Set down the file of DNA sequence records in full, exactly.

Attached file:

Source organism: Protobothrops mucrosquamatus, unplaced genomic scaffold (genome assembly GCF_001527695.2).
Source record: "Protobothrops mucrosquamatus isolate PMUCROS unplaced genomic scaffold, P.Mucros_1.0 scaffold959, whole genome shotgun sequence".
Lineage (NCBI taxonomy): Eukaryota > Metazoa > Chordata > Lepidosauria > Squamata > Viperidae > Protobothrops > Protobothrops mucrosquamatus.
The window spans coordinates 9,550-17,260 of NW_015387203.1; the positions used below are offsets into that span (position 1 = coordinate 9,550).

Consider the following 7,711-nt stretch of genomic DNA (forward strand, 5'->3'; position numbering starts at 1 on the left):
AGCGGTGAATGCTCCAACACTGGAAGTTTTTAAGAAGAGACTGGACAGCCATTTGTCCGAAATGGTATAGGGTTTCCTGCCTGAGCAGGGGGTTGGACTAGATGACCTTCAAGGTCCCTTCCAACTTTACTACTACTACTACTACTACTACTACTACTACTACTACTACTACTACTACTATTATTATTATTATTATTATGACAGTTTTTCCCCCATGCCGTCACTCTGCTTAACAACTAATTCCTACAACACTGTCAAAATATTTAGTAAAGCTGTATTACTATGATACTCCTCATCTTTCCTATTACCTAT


Source organism: Protobothrops mucrosquamatus, unplaced genomic scaffold (genome assembly GCF_001527695.2).
Source record: "Protobothrops mucrosquamatus isolate PMUCROS unplaced genomic scaffold, P.Mucros_1.0 scaffold959, whole genome shotgun sequence".
Lineage (NCBI taxonomy): Eukaryota > Metazoa > Chordata > Lepidosauria > Squamata > Viperidae > Protobothrops > Protobothrops mucrosquamatus.
The window spans coordinates 9,550-17,260 of NW_015387203.1; the positions used below are offsets into that span (position 1 = coordinate 9,550).

Consider the following 7,711-nt stretch of genomic DNA (forward strand, 5'->3'; position numbering starts at 1 on the left):
AGCGGTGAATGCTCCAACACTGGAAGTTTTTAAGAAGAGACTGGACAGCCATTTGTCCGAAATGGTATAGGGTTTCCTGCCTGAGCAGGGGGTTGGACTAGATGACCTTCAAGGTCCCTTCCAACTTTACTACTACTACTACTACTACTACTACTACTACTACTACTACTACTACTACTATTATTATTATTATTATTATGACAGTTTTTCCCCCATGCCGTCACTCTGCTTAACAACTAATTCCTACAACACTGTCAAAATATTTAGTAAAGCTGTATTACTATGATACTCCTCATCTTTCCTATTACCTAT